< back to articles listings

Practice Alert: New Supreme Court Ruling Affects Statute of Limitations in ERISA Employee Benefit Claims.

On December 16, 2013, the United States Supreme Court issued its opinion in Heimeshoff v. Hartford Life & Accid. Ins. Co., __ U.S. __, 2013 WL 6569594, 2013 U.S. LEXIS 9026 (S. Ct. Dec. 16, 2013), which could drastically shorten the statute of limitations period for the filing of ERISA civil actions in cases involving benefit denials under Section 503 of ERISA, 29 U.S.C. 1101 et seq.  The Heimeshoff opinion not only applies to future ERISA cases, but could impact current ERISA matters you are now handling.   As a result of this ruling, attorneys representing claimants in ERISA benefit matters should review their cases immediately to determine the applicable statute of limitations for filing suit. In many cases, attorneys likely will need to consider filing suit immediately. 

Below is a synopsis of the case, its impact on current Fourth Circuit law, and its anticipated impact on current and future cases in the Fourth Circuit.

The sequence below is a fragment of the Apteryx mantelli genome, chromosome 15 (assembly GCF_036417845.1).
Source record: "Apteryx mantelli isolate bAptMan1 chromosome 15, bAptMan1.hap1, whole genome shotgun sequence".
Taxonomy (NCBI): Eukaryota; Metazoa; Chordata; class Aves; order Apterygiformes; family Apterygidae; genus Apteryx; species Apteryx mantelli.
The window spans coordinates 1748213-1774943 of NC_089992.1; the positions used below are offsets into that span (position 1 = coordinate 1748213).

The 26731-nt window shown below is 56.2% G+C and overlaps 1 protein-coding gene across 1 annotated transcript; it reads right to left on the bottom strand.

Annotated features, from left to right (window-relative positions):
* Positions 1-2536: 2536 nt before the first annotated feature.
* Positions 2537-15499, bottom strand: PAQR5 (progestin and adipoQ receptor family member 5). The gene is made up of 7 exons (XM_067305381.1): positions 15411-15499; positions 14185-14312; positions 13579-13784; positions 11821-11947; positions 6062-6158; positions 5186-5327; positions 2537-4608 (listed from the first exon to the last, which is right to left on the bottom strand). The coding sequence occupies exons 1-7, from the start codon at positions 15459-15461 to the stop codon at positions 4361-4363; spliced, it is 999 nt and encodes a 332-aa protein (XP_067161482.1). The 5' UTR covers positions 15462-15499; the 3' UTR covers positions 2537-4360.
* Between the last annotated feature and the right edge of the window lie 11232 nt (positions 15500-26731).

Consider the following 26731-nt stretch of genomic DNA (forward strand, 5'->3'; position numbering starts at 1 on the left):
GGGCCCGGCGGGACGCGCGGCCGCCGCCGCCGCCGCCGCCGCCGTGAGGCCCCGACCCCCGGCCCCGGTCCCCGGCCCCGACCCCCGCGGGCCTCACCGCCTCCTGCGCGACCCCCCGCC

ERISA plans almost always require beneficiaries to pursue internal plan administrative appeal remedies before filing suit. This gives plan administrators the right to review a beneficiary’s claim before suit is filed.  Since ERISA does not have a statute of limitations built into it, courts have in the past enforced the closest analogous state law cause of action’s limitations period.   In North Carolina, the “default” statute of limitations period is the three-year limitation applicable to contract actions.  However, ERISA plans have authority to shorten that period, and they often do.   Pursuing administrative remedies can take time, however, and depending on the language of the Plan there are occasions where the statute of limitations may run before administrative review is completed. In other situations, the limitations period may be fast approaching before administrative review is completed by the plan administrator. The Fourth Circuit has long recognized this problem and has held that the statute of limitations is tolled until the claimant has fully exhausted administrative remedies under the Plan and a final administrative decision has been issued. White v. Sun Life Assurance Co. of Canada, 488 F.3d 240, 245 (4th Cir. 2007).